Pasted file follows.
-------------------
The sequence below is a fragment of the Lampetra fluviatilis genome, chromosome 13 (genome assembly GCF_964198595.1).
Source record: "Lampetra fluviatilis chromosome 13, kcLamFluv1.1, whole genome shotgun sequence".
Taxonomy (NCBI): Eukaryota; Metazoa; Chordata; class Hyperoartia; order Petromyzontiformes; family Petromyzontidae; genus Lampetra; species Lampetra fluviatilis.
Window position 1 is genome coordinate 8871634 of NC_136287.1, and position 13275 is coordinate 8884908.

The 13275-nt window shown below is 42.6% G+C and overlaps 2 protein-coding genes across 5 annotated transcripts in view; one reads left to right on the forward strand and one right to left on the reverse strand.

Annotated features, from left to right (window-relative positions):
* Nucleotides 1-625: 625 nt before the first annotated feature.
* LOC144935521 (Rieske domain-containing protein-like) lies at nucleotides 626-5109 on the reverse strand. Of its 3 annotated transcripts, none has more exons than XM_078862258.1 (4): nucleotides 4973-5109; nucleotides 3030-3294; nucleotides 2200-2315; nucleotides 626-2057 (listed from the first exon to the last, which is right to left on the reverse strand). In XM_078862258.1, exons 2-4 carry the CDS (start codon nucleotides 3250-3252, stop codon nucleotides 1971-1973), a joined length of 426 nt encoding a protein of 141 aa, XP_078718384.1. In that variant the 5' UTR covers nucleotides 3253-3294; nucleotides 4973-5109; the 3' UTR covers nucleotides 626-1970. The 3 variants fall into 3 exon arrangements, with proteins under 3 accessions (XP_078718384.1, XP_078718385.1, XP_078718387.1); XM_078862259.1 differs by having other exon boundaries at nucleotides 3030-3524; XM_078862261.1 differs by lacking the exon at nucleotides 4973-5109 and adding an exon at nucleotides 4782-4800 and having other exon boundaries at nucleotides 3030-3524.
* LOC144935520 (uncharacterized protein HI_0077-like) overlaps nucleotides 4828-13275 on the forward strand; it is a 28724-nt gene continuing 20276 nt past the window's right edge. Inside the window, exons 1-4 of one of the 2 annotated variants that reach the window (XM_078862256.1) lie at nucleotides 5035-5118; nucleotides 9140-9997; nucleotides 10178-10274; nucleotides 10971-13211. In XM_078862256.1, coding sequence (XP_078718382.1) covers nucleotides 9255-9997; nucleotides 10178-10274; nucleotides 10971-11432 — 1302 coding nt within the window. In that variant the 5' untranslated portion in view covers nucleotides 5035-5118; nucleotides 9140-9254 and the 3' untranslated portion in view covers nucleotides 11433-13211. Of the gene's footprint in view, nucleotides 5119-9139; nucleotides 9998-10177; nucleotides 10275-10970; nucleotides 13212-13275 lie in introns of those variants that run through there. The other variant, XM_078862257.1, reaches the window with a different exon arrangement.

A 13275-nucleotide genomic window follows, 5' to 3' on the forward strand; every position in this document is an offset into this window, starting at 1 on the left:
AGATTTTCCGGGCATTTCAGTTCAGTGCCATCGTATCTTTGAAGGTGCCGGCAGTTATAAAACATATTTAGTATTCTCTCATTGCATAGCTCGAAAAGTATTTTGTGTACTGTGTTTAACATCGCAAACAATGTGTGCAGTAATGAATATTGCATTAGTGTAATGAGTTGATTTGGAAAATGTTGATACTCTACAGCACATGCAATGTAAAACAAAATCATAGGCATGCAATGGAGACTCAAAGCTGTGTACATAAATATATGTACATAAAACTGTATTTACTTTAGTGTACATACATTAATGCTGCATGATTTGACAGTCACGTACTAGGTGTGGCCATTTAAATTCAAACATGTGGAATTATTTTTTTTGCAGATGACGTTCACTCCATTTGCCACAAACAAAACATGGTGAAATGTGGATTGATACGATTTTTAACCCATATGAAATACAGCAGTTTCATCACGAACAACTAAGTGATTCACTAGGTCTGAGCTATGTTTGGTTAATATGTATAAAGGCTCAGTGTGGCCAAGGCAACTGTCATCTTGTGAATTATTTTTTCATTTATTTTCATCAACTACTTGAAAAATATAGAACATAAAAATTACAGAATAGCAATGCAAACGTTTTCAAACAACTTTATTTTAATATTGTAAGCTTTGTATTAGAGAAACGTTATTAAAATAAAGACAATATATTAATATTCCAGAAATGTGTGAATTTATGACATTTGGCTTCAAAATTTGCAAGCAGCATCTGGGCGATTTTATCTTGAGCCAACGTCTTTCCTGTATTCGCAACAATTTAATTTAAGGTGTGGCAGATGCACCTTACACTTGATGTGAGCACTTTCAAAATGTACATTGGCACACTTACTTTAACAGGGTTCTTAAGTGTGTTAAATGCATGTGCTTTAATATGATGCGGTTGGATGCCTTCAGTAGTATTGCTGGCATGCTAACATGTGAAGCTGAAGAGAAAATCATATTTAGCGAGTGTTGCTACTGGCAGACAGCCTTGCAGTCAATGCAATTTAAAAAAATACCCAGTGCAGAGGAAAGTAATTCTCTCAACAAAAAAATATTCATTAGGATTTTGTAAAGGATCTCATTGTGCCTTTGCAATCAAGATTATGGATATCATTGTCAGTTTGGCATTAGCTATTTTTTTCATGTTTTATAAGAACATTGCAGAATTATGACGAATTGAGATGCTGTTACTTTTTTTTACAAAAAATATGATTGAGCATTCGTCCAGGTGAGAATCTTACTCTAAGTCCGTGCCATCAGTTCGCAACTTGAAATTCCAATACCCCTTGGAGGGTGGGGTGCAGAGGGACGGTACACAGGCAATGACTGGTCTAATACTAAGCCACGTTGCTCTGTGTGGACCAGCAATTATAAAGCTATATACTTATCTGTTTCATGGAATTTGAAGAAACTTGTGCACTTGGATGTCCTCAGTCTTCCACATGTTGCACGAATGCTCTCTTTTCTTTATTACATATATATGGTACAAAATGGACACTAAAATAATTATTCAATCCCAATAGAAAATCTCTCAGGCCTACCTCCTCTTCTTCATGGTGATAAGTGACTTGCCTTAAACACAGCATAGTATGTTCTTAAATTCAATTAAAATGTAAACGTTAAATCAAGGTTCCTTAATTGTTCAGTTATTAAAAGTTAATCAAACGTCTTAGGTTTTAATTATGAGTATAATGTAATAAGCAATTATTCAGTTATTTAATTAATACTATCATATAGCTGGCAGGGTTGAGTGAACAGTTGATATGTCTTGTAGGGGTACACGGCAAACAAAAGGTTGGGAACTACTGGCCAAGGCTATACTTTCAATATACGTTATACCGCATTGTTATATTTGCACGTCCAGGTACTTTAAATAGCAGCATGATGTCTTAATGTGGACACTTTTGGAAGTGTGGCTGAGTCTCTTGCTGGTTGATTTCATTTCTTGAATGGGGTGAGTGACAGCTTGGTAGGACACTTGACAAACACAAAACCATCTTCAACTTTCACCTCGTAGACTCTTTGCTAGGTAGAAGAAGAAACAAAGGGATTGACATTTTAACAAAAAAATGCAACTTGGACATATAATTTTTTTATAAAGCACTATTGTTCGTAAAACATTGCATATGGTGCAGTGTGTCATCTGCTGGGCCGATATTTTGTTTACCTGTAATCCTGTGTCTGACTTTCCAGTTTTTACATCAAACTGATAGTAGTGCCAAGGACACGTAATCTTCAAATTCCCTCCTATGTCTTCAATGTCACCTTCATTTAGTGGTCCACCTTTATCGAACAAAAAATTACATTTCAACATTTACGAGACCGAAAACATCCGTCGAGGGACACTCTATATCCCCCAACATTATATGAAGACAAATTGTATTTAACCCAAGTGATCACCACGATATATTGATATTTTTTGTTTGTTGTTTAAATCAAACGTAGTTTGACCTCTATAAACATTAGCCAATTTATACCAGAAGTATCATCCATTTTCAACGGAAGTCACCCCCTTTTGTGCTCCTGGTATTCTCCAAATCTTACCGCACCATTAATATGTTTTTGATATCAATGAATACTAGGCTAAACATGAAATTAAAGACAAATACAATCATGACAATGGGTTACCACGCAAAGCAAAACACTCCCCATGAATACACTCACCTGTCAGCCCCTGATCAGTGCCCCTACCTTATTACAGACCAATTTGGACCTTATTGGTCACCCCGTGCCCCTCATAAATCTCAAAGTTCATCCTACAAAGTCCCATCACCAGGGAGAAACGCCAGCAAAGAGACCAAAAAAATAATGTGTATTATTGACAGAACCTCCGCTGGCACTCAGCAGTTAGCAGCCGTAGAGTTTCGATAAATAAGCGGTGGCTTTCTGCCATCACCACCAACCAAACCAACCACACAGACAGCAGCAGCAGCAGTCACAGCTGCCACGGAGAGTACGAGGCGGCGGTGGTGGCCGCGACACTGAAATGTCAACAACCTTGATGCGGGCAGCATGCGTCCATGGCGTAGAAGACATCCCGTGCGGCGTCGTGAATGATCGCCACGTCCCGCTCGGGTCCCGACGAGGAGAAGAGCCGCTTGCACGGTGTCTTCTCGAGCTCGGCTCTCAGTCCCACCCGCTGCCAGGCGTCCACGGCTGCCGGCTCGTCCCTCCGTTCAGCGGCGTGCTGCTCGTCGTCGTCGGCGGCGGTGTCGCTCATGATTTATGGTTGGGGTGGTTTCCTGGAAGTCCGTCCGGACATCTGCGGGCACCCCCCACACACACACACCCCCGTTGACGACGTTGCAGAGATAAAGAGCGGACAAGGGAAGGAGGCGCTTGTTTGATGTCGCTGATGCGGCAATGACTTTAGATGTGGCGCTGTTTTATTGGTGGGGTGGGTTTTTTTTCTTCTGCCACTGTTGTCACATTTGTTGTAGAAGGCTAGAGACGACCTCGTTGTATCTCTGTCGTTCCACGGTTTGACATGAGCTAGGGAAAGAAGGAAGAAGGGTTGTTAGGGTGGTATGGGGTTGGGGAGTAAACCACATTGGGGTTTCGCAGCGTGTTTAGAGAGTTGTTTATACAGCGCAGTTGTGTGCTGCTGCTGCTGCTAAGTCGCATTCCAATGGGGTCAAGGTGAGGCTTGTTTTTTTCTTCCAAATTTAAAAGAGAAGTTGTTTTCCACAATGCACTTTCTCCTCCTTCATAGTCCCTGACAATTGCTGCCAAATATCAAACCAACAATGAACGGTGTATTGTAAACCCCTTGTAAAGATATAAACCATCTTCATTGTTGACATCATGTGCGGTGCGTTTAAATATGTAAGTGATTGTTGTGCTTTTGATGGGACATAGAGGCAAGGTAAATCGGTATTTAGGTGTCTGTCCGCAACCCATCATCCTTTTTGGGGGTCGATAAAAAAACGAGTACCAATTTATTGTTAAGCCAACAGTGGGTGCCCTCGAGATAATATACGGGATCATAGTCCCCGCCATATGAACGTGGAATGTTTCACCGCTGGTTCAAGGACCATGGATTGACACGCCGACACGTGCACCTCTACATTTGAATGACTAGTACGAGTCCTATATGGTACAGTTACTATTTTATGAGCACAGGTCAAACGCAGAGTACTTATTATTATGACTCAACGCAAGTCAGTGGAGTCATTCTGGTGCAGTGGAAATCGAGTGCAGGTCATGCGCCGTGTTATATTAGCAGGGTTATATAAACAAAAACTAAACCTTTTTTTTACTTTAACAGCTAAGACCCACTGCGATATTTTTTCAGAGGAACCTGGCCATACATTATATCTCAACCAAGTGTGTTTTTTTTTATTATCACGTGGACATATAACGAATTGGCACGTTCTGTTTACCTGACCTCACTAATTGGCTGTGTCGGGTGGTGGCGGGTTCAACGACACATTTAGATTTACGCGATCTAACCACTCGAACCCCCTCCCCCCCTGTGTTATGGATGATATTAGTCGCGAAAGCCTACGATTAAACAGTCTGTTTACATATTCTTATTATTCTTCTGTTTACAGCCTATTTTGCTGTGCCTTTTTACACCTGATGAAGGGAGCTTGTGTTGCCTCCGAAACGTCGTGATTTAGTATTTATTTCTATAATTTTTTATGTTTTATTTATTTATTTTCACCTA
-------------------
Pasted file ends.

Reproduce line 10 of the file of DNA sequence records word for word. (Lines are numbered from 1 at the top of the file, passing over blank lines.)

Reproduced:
A 13275-nucleotide genomic window follows, 5' to 3' on the forward strand; every position in this document is an offset into this window, starting at 1 on the left: